These visits were followed by a series of lectures by Prof Mary Cruickshank from UNE on research methodology and sessions to develop the students’ research projects. The students then presented their draft proposals to the research team and to Dr Thavatchai Kamoltham of the Ministry of Public Health and Dr Veerachai Sittipiyasakul, the Director of Regional Health Promotion, Phitsanulok Province, Ministry of Public Health. Feedback from this session will allow the students to further refine their research proposal for their PhD studies.

Dr Prawit Taytiwat, dean of the Faculty of Public Health at Naresuan University, said the week-long workshop had been “an invaluable experience for students and academics alike to work closely with international colleagues.”

Dr Taytiwat, who is also an adjunct associate professor in the schools of Health and Rural Medicine at UNE went on: “This approach demonstrates the commitment of Naresuan University to develop the capacity of both its academics and students in research methods and to access international perspectives about health care delivery.”

Speaking on behalf of the UNE research team, Dr David Briggs noted that the Thai health system had made significant progress towards achieving the UN Millennium Development Goals in Maternal and Child Health.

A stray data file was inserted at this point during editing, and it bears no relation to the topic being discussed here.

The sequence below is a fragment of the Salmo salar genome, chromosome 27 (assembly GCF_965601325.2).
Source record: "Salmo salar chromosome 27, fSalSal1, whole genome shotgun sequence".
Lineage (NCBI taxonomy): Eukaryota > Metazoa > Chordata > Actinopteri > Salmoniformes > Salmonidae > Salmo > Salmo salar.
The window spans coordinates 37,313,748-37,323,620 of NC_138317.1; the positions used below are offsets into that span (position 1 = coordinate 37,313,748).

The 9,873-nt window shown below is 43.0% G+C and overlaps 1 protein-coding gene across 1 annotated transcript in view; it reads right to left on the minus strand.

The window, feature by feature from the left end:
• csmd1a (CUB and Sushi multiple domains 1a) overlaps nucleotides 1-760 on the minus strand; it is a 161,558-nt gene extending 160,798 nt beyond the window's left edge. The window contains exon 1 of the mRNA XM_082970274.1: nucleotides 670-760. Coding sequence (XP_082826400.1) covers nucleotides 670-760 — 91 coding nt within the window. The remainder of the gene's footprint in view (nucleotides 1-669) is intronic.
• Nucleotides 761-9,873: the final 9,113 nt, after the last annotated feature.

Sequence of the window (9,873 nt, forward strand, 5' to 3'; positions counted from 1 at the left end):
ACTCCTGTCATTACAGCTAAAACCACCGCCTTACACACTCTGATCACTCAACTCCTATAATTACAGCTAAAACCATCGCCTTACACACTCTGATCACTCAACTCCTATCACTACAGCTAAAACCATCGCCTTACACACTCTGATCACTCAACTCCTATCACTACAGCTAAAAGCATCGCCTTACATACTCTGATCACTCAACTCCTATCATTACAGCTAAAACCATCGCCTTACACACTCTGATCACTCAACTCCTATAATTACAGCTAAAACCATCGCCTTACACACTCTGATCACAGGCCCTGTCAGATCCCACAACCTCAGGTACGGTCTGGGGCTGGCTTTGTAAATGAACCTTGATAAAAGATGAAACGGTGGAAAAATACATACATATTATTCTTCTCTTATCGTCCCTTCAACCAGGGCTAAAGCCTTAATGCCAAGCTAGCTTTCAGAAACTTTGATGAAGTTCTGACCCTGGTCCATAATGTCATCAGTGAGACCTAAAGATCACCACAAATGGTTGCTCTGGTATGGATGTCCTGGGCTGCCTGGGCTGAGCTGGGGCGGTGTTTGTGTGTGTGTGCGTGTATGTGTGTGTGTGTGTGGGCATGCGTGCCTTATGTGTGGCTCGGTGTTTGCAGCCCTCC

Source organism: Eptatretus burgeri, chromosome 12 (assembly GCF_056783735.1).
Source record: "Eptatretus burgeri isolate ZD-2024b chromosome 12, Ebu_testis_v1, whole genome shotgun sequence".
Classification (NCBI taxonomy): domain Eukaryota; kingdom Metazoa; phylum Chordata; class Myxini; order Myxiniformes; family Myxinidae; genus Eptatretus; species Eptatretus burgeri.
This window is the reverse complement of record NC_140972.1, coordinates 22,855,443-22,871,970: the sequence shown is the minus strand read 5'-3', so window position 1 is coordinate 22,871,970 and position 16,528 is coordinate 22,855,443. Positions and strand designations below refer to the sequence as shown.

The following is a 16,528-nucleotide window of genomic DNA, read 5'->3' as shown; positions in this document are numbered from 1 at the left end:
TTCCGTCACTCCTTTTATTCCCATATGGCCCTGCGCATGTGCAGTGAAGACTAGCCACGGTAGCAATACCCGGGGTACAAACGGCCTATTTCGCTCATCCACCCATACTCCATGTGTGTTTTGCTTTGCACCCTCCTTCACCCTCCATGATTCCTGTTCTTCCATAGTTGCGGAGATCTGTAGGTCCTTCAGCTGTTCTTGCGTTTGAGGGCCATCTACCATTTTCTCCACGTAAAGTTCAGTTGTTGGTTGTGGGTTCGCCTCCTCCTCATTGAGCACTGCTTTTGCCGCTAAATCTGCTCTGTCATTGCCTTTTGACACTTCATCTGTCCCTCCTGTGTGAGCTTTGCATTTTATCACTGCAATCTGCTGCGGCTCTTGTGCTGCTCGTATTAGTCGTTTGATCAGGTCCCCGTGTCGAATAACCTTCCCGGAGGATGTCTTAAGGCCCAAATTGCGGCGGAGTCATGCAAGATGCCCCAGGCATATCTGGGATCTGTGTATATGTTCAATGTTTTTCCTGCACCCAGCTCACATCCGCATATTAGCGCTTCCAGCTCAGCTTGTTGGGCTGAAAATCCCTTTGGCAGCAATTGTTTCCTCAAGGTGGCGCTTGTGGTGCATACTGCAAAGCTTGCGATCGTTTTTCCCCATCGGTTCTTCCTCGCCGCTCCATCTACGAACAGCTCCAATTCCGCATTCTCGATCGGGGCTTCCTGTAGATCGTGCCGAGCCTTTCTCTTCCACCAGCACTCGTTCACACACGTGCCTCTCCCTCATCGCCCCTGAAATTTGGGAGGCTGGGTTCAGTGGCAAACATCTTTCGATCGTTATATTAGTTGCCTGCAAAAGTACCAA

“This provides the public health doctoral students and the research team with the opportunity to explore the organisation and management of health services with a view to how the system might be strengthened,” Dr Briggs said.

“This approach allowed students to consider how the concepts of health management delivery knowledge might be applied to traditional public health perspectives of these students and academic staff.”

Staff from the two universities will next meet at an international conference on health management service delivery in Phitsanulok in October 2009.

Complementary medicine: UNE hosts unique forum

March 16th, 2009

phelpsThe first international conference on the evidence supporting the use of complementary medicine, held at the  University of New England over the weekend, signalled a long-awaited rapprochement between the practice of complementary and orthodox medicine.

Professor Kerryn Phelps (pictured here), a former president (and first woman president) of the Australian Medical Association, delivered the opening address at the three-day conference. Professor Phelps said that, with scientific evidence as the “bridge” between orthodox and complementary practice, “we won’t be seeing so much of a ‘them’ and ‘us’ mentality, but rather a working together”. She emphasised that “it’s important for us all to work together for what’s best for patients”.

In officially opening the conference, Senator Jan McLucas, the Australian Government’s Parliamentary Secretary for Health and Ageing, said that it was being held at “an important point in the history of complementary medicine in this country”, and called for “more dialogue between practitioners of orthodox and complementary medicine”. Simon Mills, a British leader in the field, said that, at an international level, complementary medicine was now “at a crossroads”, having acquired an evidence base with the potential – finally – “to make an impact on the world of orthodox medicine”. “A conference like this will help us to move on,” he said.